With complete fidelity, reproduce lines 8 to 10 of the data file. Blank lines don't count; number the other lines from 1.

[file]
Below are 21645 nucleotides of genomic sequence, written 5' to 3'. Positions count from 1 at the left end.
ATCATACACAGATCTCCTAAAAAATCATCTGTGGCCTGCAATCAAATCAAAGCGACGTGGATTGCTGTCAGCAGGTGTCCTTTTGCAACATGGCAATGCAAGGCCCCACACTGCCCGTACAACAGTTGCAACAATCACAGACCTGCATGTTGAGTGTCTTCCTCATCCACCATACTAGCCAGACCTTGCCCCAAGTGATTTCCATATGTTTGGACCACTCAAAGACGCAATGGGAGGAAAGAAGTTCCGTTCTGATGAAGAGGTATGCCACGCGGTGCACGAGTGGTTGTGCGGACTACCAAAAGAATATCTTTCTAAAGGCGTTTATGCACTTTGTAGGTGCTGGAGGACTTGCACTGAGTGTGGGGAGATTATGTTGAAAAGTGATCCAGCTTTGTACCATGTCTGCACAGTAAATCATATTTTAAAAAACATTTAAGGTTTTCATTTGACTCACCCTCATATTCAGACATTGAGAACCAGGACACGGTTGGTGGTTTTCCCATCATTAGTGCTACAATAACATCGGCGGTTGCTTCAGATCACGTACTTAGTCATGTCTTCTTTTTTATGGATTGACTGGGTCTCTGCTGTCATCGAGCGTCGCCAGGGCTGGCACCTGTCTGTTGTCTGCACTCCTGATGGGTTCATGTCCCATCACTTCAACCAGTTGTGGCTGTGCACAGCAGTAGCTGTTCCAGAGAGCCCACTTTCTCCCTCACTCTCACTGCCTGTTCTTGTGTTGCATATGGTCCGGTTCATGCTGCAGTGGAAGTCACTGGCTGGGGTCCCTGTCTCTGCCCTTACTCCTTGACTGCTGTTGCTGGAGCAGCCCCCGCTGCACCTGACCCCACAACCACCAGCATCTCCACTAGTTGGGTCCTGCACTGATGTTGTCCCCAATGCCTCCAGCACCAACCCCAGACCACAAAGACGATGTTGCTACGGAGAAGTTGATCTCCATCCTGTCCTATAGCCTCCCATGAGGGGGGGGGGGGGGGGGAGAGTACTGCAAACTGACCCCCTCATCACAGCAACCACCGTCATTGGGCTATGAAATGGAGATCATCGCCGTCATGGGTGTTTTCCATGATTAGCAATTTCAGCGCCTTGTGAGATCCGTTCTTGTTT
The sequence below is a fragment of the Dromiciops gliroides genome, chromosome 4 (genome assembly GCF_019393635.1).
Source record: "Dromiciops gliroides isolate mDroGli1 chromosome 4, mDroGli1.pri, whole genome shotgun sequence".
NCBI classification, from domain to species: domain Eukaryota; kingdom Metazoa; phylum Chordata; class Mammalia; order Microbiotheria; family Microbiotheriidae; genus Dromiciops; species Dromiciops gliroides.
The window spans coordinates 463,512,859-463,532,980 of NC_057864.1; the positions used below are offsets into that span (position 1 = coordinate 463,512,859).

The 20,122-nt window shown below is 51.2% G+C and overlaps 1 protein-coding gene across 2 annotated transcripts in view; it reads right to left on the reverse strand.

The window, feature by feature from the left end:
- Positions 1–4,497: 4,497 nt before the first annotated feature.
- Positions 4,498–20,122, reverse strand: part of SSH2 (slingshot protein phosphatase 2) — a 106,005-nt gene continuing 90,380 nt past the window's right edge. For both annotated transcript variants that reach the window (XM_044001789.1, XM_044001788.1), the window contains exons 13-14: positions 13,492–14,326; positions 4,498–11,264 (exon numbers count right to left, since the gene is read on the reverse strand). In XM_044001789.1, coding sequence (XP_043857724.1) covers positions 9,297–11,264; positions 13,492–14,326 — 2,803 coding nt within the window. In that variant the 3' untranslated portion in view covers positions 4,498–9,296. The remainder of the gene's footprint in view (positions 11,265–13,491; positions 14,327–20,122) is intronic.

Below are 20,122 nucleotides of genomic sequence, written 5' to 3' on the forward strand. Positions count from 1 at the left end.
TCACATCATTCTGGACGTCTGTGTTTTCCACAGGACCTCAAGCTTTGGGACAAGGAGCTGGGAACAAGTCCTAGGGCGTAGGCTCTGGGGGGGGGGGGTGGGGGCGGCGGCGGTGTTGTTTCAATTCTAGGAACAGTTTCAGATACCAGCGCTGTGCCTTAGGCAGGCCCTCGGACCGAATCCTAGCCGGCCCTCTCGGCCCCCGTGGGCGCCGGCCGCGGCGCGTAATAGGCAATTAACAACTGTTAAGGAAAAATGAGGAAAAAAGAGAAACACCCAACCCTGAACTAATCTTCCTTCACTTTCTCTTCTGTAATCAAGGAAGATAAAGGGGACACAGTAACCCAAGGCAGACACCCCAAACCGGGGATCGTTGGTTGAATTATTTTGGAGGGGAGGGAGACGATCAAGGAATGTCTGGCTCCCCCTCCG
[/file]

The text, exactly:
The window, feature by feature from the left end:
- Positions 1–4,497: 4,497 nt before the first annotated feature.
- Positions 4,498–20,122, reverse strand: part of SSH2 (slingshot protein phosphatase 2) — a 106,005-nt gene continuing 90,380 nt past the window's right edge. For both annotated transcript variants that reach the window (XM_044001789.1, XM_044001788.1), the window contains exons 13-14: positions 13,492–14,326; positions 4,498–11,264 (exon numbers count right to left, since the gene is read on the reverse strand). In XM_044001789.1, coding sequence (XP_043857724.1) covers positions 9,297–11,264; positions 13,492–14,326 — 2,803 coding nt within the window. In that variant the 3' untranslated portion in view covers positions 4,498–9,296. The remainder of the gene's footprint in view (positions 11,265–13,491; positions 14,327–20,122) is intronic.